Living in Berlin as a Foreigner

Berlin is a great city, and one of the most exciting places in Europe. The city has a rich history, with many museums and other attractions. You can enjoy spectacular views from atop the Berlin Cathedral or take in incredible street art while wandering through neighborhoods like Kreuzberg and Neukölln. However, if you’re not fluent in German, it can be difficult to navigate this metropolis on your own. In this guide we’ll cover everything from housing options to transportation to finding work once you arrive!


Berlin is a very walkable city, so it’s easy to get around without using public transportation. That being said, the U-Bahn and S-Bahn are the best ways to get around Berlin and they will help you get to all of the places on your list. The bus system is also good and if you want to stay with one mode of transportation then it can be used easily as well!

The tram system isn’t as effective as the other two options, but it will still give you access to most places in Berlin if needed.


Shopping in Berlin is a major pastime for locals and visitors alike. The German word for shopping is “shoppen,” which you may have noticed in the above paragraph.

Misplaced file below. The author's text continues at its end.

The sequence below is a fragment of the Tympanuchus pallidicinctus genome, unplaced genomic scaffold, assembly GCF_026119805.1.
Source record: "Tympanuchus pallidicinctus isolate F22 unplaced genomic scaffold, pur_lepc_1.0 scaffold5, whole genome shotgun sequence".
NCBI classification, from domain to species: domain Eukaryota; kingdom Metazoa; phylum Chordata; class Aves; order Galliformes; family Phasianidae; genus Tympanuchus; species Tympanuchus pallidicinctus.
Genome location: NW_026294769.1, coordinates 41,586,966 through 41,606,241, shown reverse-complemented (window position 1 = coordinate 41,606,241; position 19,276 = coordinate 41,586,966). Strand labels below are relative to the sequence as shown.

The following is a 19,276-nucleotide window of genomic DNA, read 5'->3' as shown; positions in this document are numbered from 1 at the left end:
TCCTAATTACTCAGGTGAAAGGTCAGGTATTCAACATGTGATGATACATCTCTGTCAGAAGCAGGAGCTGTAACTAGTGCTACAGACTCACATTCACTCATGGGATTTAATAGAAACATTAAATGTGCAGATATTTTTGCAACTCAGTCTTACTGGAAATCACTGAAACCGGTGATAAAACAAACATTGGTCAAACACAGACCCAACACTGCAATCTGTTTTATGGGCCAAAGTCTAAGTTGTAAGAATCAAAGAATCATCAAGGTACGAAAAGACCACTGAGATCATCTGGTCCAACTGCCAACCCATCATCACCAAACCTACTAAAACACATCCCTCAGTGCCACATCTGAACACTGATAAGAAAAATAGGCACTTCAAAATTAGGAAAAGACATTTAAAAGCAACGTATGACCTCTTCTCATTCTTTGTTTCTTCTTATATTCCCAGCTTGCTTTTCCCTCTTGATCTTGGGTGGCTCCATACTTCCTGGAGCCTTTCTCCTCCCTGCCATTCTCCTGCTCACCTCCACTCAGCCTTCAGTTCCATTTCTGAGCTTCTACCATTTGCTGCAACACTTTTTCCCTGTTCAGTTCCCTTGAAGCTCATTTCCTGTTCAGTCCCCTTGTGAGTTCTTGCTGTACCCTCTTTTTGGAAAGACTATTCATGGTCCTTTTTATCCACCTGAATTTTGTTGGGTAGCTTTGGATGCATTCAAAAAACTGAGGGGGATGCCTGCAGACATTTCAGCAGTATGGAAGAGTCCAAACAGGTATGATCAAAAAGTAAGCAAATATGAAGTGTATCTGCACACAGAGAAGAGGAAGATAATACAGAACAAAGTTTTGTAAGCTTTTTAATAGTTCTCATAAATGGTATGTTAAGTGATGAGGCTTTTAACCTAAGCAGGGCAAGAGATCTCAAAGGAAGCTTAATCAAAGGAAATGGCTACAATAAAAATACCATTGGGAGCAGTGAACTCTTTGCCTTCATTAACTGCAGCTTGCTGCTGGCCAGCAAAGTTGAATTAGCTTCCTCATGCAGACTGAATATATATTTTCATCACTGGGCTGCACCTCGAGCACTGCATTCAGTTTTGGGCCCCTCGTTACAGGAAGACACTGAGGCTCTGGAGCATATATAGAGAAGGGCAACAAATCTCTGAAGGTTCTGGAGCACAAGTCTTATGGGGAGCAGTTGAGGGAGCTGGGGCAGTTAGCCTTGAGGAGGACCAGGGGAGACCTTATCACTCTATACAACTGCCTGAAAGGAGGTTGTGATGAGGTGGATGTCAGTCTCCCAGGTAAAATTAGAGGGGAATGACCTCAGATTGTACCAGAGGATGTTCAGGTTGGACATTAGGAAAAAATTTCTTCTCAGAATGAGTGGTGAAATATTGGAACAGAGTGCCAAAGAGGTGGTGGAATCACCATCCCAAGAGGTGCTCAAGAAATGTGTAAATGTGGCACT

The most popular shopping street in Berlin is Friedrichstrasse, where you can find many of the same brands as in other European cities (like Zara and H&M) but also plenty of independent shops with unique products. If you’re looking for something specific or have a special request, ask your hotel concierge or someone else at your hotel who speaks English to help you find it!

Museums and other attractions

The Berlin Wall is a must-see for anyone visiting the city. It’s located in the west of Berlin, and it’s possible to walk along its length if you have time to spare.

The Berlin Zoo is one of the oldest zoos in Europe and has been around since 1861. It’s home to over 1,000 animal species and over 21 million visitors each year, making it one of Germany’s most popular attractions.

The Berlin Dom (“Cathedral” in German) was built between 1905 and 1993; inside you’ll find an organ with 7,000 pipes! It also features two towers: one taller than Ulrich von Hutten’s tower on Nuremberg Castle (49m), but shorter than Ulrich von Hutten’s Tower at Nuremberg Castle (59m). If you want to visit this cathedral while in town, be sure not only because there are some great views at night from both towers — especially from atop Engelbertus tower — but also because one can climb all four levels including inside where there are lots of interesting exhibits about how this building was constructed over time…and finally there are some good restaurants too!


So if you’re looking for a new place to live, and Germany is high on your list of destinations, then Berlin is the perfect choice. It’s full of culture, history and great people—all in one city! We hope this article has given you some insight into what it’s like to live here as an expat.